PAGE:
The latest round of energy price hikes has barely had time to take effect, yet already one of the Big Six suppliers has told consumers that further increases are inevitable - and they're coming in the not-too-distant future.
In a report released earlier this month, npower warned that - by the end of the decade - households face paying £200 a year extra for their gas and electricity. The company says green policies and the poor efficiency rating of Britain's housing are to blame.
If the claims are correct, some households could see their annual bills heading towards the £1,500 mark. It's a scenario the supplier says can be avoided if homes waste less energy, but ultimately this relies on people's ability to make improvements to their properties.
To substantiate its claims, npower has defined the areas where its own costs will increase, reasoning that consumers' prices will have to go up as a result.
According to the supplier, if households don't improve their energy efficiency in the coming years then the average bill will jump from £1,128 to £1,330. Here's how:
If these predictions are correct then a typical UK home will see its bills rise by £200 over the rest of the decade, with npower increasing its profits by £10 per customer. But just how accurate are the figures?
The supplier says green policies and the poor efficiency rating of Britain's housing mean that energy bills will continue to rise
Despite npower's attempts to justify its claims, Ofgem has moved to accuse the company of producing a misleading report - arguing that it has overestimated distribution costs and used incorrect data to arrive at its conclusions.
The regulator argues that transportation expenses are set to remain largely flat, rising by around £5 rather than the £20 estimated by npower. Yet even if this is taken into account, the supplier's forecasts would still see annual bills rise by £185 over the course of the next six years.
It makes for glum reading - and with Which? revealing that 84% of consumers see energy prices as their top worry, it's clear that many people's finances could be pushed to breaking point if bills do rise as npower predicts.
Despite the report, the fact remains that the supplier has made its predictions based on current circumstances - and the figures are still being debated. There are many variables that could change and have a dramatic impact on bills between now and 2020, and a £200 rise is in no way a certainty.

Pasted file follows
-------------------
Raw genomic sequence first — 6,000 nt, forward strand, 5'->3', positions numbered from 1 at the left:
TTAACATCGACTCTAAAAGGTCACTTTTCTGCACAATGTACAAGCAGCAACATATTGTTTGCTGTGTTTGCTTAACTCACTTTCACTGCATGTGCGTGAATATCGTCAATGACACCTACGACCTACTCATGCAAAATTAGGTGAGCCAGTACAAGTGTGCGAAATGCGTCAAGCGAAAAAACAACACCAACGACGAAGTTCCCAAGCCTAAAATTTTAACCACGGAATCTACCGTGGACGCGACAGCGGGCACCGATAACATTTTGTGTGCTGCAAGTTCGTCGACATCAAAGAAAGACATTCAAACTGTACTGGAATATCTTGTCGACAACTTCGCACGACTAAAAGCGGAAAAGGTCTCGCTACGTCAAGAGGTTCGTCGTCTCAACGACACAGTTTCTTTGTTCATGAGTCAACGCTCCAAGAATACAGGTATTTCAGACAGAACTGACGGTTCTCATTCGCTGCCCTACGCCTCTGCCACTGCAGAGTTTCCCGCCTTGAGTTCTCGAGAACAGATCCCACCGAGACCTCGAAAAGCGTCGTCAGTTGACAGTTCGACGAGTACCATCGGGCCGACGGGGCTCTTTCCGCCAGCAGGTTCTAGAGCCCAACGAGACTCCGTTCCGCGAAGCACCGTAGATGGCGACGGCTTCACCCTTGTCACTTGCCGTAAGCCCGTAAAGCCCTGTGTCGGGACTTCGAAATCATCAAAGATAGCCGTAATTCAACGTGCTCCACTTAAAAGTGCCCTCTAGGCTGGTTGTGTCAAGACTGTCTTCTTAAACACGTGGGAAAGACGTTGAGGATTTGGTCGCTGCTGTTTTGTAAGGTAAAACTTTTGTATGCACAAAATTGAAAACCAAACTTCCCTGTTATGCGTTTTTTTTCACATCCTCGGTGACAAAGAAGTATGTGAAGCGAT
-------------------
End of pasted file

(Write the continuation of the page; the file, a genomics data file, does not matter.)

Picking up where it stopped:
With the government seemingly willing to review the impact green subsides have on domestic energy costs and Labour claiming that, if elected, it will impose a freeze on prices, it's clear that things could change substantially over the course of the next year - let alone by 2020.
Yet rather than wait to see what develops in the market, the best way to avoid the full impact of any price rises is to switch. Cheaper deals are available that can lower your bills and even help protect you from further increases, so taking advantage of such offers now helps provide a degree of certainty in an ever-changing landscape.
Image credit: Images Money
Dan O’Sullivan is Make It Cheaper's Web Content Manager, which means much of his time is dedicated to ensuring we have plenty of online material to help business owners understand the energy, insurance and telecoms industries. With years of experience working alongside SMEs, Dan is committed to making life as easy as possible for smaller firms. You can email Dan at firstname.lastname@example.org
We've received your request and one of our saving experts will be in touch within the next five minutes.
We're happy to confirm we've received your request for a call. Our phone lines are open from 9am - 5.30pm, Monday - Friday, so we'll be in touch at the next possible opportunity.
It typically takes a short ten minute phone call to compare prices and switch to a better deal - but this process can be even faster if you have a copy of a recent bill to hand when we call.
Speak soon - we're looking forward to it!
Whether you're looking to have a chat about your energy, insurance or telecoms, having some useful information to hand when we call can help to speed up the process of comparing prices and switching.
This could be something like a recent bill or policy document.
Speak soon - we're looking forward to it!